questions 3

Achondroplasia

Topic updated on 09/05/17 9:57pm

Snapshot
  • A 10-year-old boy is brought to the pediatric endocrinologist due to short stature. The mother reports that her son is not as tall as his classmates, and this is causing him stress. On physical exam, there is macrocephaly with frontal bossing, shortening of the arms and legs, and lumbar lordosis. Arrangements are made for genetic molecular testing.
Introduction
  • Clinical definition
    • a congenital skeletal dysplasia that results in shortened extremities and macrocephaly
      • also known as dwarfism
  • Etiology
    • autosomal dominant gain-of-function mutation in fibroblast growth factor receptor (FGFR3)
  • Pathogenesis
    • constitutively active FGFR3 activity impairs chondrocyte proliferation and differentiation
      • this in turn leads to
        • impaired long bone formation (via endochondrial ossification)
        • enlarged head relative to limbs (via membranous ossification)
  • Associated findings
    • most common cause of dwarfism
    • normal life span, intelligence, and reproduction
Presentation
  • Symptoms
    • asymptomatic
  • Physical exam
    • macrocephaly
    • frontal bossing
    • shortening of arms and legs
      • proximal/rhizomelic segments are more notable
    • lumbar lordosis
    • kyphoscholiosis
Treatment
  • Conservative
    • monitoring, preventing, and addressing complications
      • e.g., leg bowing is managed with physical therapy


  RATE CONTENT
4.0
AVERAGE 4.0 of 6 RATINGS

Qbank (3 Questions)

TAG
(M1.MK.27) A 9-month-old female infant is brought in by her mother to the pediatrician because she is concerned that her daughter is not growing normally. On physical exam, the head circumference is 95th percentile and the height is 5th percentile. The child has disproportionate growth such that both the upper and lower extremities show a rhizomelic pattern of shortening, but the axial skeleton appears to be normal. The child appears to have normal intelligence, but has delayed motor milestones; specifically, she is not able to roll or sit up by herself. Which of the following best describes the mode of inheritance for this disorder? Topic Review Topic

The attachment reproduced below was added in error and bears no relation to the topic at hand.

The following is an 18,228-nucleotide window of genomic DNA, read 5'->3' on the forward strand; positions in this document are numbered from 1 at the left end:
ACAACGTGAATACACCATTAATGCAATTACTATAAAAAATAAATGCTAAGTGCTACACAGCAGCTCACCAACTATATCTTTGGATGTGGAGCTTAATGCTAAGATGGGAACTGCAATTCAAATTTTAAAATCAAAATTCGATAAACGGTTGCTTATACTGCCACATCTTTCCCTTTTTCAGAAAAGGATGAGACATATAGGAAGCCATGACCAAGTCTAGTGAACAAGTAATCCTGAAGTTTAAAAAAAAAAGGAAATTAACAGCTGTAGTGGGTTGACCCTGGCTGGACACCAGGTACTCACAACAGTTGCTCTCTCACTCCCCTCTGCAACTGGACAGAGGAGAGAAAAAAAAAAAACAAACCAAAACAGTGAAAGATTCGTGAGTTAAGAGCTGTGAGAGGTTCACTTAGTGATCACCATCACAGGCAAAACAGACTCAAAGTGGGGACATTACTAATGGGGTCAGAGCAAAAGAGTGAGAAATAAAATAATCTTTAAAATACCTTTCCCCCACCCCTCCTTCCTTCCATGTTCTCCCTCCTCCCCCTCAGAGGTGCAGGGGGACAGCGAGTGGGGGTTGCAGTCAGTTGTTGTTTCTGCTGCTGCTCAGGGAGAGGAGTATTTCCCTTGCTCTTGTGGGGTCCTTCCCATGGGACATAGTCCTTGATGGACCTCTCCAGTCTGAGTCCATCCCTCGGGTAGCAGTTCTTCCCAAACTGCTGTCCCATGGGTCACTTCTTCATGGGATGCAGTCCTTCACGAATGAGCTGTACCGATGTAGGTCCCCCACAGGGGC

1. Autosomal recessive
2. Autosomal dominant
3. X-linked recessive
4. X-linked dominant
5. Mitochondrial pattern of inheritance

PREFERRED RESPONSE ▶
TAG
(M1.MK.72) A young boy presents to your office for evaluation. He is not growing as quickly as his twin brother (Figure A). Genetic testing reveals a mutation in the fibroblast growth factor receptor gene.

What is the most likely mode of inheritance?

Topic Review Topic
FIGURES: A          

1. Autosomal dominant
2. Autosomal recessive
3. X-linked recessive
4. X-linked dominant
5. Mitochondrial

PREFERRED RESPONSE ▶
TAG
(M1.MK.4722) A 3-year-old male is brought in to his pediatrician by his mother because she is concerned that he is not growing appropriately. Physical examination is notable for frontal bossing and shortened upper and lower extremities. His axial skeleton appears normal. He is at the 7th percentile for height and 95th percentile for head circumference. He demonstrates normal intelligence and is able to speak in three-word sentences. He first sat up without support at twelve months and started walking at 24 months. Genetic analysis reveals an activating mutation in a growth factor receptor. Which of the following physiologic processes is most likely disrupted in this patient’s condition? Topic Review Topic

1. Intramembranous ossification
2. Osteoblast maturation
3. Endochondral ossification
4. Production of type I collagen
5. Bone resorption

PREFERRED RESPONSE ▶

Recent Videos

video
Great video
10/5/2016
41 views
5

Evidence & References Show References




Topic Comments

Subscribe status: